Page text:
Smart Moves for Managing Debt

It’s hard to get ahead financially when a big chunk of your paycheck is weighted down by debt payments — whether for student loans, credit cards, car loans, or a mortgage. The following steps can help you pay down debt, reduce your interest charges, and free up more money for other goals.

Pull out your records for all of your debts, including credit cards, student loans, car loans, a mortgage, and any other debt. List the balance remaining, the interest rate, and the term of each loan.

Make paying off the highest-interest debt your top priority. Boosting your monthly credit-card payments can cut your interest charges and payoff time significantly. If you owe $5,000 on a credit card with an 18% interest rate and are only required to pay $100 per month, it will take you more than seven years to pay off the debt, and over that time you will have paid more than $4,300 in interest. But if you boost your monthly payments to $300, then you’ll pay off the debt in one year and seven months and pay just $797 in interest. You can use our debt payoff calculator to see how much you’ll save in interest and time by increasing your monthly payments.  

Try to reduce the interest rate on your credit cards. Look into balance transfer offers, but be careful about annual or balance-transfer fees, and find out how long the low rate will last (usually about a year). You’ll want to pay off the balance before the rate jumps back up. Before you switch to a new card company, tell your current credit-card company about the balance-transfer offer — it may agree to reduce your rate to keep you as a customer.

Investigate programs to reduce student-loan debt. Go to the Department of Education’s loan repayment page to find out about income repayment and loan forgiveness programs for federal student loans ( See our Save Money on College article for more information about these options, especially about the public service loan forgiveness program.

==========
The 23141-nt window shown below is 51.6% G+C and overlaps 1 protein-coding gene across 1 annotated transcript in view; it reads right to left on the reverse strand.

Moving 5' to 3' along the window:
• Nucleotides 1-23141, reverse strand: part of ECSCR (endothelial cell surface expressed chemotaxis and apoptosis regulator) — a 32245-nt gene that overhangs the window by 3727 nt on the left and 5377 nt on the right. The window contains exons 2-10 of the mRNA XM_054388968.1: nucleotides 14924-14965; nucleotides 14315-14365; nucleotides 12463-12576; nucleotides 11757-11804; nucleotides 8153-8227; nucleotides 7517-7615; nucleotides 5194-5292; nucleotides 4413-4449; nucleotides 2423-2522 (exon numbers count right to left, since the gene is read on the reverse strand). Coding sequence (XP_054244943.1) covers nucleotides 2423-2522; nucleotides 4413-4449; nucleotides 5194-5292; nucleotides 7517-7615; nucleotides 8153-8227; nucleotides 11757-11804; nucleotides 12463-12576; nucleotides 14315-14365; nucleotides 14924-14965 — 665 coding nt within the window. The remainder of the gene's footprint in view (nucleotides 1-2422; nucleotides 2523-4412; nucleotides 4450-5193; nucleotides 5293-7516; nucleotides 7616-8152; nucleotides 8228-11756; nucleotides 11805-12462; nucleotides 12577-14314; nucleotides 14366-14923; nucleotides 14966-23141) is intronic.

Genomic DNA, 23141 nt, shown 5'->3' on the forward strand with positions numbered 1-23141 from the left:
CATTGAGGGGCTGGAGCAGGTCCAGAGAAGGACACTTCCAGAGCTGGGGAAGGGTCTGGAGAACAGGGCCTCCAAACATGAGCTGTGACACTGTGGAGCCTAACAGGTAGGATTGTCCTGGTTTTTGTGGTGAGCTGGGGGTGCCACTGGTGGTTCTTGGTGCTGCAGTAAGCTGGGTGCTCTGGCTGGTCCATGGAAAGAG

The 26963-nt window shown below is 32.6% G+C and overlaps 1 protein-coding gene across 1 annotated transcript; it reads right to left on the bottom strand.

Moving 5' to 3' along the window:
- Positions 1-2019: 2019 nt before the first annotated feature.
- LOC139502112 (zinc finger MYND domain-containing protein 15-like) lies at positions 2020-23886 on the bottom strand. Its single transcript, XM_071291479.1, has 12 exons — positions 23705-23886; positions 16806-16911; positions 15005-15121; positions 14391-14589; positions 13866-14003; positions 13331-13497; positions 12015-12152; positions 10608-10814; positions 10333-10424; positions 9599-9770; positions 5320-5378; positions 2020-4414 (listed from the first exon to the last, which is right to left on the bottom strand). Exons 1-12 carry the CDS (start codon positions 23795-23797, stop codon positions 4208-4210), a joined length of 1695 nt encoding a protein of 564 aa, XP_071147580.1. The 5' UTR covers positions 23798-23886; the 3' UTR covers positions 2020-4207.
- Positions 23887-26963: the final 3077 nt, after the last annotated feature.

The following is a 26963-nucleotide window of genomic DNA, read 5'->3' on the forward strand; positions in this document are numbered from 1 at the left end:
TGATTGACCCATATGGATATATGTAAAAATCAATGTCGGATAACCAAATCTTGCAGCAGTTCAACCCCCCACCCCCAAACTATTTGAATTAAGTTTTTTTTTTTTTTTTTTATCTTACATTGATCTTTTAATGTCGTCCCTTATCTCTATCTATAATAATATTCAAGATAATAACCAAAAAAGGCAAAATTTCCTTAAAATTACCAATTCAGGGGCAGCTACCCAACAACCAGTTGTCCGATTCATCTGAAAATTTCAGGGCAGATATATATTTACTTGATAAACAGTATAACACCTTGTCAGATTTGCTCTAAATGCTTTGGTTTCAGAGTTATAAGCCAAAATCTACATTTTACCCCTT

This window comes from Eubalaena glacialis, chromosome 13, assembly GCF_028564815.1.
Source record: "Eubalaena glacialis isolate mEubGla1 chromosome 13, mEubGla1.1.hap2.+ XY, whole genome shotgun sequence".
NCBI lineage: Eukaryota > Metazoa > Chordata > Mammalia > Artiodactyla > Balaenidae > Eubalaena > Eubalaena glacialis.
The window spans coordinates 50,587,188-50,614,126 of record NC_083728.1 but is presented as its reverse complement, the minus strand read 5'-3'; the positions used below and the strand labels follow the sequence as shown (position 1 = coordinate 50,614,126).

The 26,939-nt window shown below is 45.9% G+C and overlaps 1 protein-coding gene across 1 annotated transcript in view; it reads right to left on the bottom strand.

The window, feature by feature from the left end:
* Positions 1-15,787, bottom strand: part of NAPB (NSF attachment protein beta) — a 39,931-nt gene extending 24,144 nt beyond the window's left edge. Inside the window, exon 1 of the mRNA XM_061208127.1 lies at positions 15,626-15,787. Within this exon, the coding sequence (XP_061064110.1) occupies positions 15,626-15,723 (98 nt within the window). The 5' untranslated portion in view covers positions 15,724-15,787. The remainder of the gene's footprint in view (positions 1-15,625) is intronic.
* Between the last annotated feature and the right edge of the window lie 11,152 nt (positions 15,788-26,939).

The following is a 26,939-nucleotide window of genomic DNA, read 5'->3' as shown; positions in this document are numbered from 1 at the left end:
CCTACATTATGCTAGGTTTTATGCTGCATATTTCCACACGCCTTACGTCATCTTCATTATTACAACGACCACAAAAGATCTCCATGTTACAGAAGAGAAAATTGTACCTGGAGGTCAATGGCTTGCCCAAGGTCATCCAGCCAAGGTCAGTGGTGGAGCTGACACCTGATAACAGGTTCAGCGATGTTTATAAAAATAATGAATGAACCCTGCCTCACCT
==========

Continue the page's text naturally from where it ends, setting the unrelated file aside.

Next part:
Manage the rest of your debt. If you have a high-interest-rate car loan, paying off that debt should be near the top of your priority list. Beware of any prepayment penalties. Consider whether you can benefit from refinancing your home mortgage. Just make sure you plan to live in the house long enough that interest savings will cover the closing costs ... and then some. See the Federal Reserve Board's Consumer’s Guide to Mortgage Refinancing for more information. You can also speed up your mortgage payoff by adding extra payments when you can — but do so after you’ve paid off higher-interest debt.

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Please note: The contents of this publication provided by MissionSquare Retirement is general information regarding your retirement benefits. It is not intended to provide you with or substitute for specific legal, tax, or investment advice. You may want to consult with your legal, tax, or investment advisor to review your own personal situation. Some of the products, services, or funds detailed in this publication may not be available in your plan. This document may contain information obtained from outside sources and it may reference external websites. While we believe this information to be reliable, we cannot guarantee its complete accuracy. In addition, rules and laws can change frequently.

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